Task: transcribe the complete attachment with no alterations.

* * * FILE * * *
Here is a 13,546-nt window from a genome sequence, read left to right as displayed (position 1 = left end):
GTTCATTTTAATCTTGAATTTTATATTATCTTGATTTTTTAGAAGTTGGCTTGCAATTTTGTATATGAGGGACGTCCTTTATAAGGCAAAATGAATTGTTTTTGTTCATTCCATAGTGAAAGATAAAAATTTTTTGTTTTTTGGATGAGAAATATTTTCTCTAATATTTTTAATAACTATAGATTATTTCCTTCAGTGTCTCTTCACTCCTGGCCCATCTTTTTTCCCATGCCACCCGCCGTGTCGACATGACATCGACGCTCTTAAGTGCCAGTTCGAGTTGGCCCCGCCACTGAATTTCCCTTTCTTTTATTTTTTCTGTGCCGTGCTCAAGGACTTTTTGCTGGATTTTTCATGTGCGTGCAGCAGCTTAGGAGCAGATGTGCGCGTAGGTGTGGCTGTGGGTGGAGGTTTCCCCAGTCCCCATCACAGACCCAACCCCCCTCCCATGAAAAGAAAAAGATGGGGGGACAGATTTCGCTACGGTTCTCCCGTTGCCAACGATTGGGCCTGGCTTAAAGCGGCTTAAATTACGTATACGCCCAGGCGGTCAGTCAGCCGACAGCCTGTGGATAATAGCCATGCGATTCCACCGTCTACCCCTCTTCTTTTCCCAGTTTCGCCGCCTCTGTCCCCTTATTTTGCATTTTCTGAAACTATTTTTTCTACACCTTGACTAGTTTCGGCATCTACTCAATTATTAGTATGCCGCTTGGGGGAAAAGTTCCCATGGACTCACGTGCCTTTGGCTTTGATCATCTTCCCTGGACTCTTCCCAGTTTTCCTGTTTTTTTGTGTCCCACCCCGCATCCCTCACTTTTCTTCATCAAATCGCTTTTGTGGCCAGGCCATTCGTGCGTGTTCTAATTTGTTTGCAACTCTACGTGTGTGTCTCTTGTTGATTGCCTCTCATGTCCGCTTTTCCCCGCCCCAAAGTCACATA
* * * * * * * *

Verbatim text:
Here is a 13,546-nt window from a genome sequence, read left to right as displayed (position 1 = left end):
GTTCATTTTAATCTTGAATTTTATATTATCTTGATTTTTTAGAAGTTGGCTTGCAATTTTGTATATGAGGGACGTCCTTTATAAGGCAAAATGAATTGTTTTTGTTCATTCCATAGTGAAAGATAAAAATTTTTTGTTTTTTGGATGAGAAATATTTTCTCTAATATTTTTAATAACTATAGATTATTTCCTTCAGTGTCTCTTCACTCCTGGCCCATCTTTTTTCCCATGCCACCCGCCGTGTCGACATGACATCGACGCTCTTAAGTGCCAGTTCGAGTTGGCCCCGCCACTGAATTTCCCTTTCTTTTATTTTTTCTGTGCCGTGCTCAAGGACTTTTTGCTGGATTTTTCATGTGCGTGCAGCAGCTTAGGAGCAGATGTGCGCGTAGGTGTGGCTGTGGGTGGAGGTTTCCCCAGTCCCCATCACAGACCCAACCCCCCTCCCATGAAAAGAAAAAGATGGGGGGACAGATTTCGCTACGGTTCTCCCGTTGCCAACGATTGGGCCTGGCTTAAAGCGGCTTAAATTACGTATACGCCCAGGCGGTCAGTCAGCCGACAGCCTGTGGATAATAGCCATGCGATTCCACCGTCTACCCCTCTTCTTTTCCCAGTTTCGCCGCCTCTGTCCCCTTATTTTGCATTTTCTGAAACTATTTTTTCTACACCTTGACTAGTTTCGGCATCTACTCAATTATTAGTATGCCGCTTGGGGGAAAAGTTCCCATGGACTCACGTGCCTTTGGCTTTGATCATCTTCCCTGGACTCTTCCCAGTTTTCCTGTTTTTTTGTGTCCCACCCCGCATCCCTCACTTTTCTTCATCAAATCGCTTTTGTGGCCAGGCCATTCGTGCGTGTTCTAATTTGTTTGCAACTCTACGTGTGTGTCTCTTGTTGATTGCCTCTCATGTCCGCTTTTCCCCGCCCCAAAGTCACATA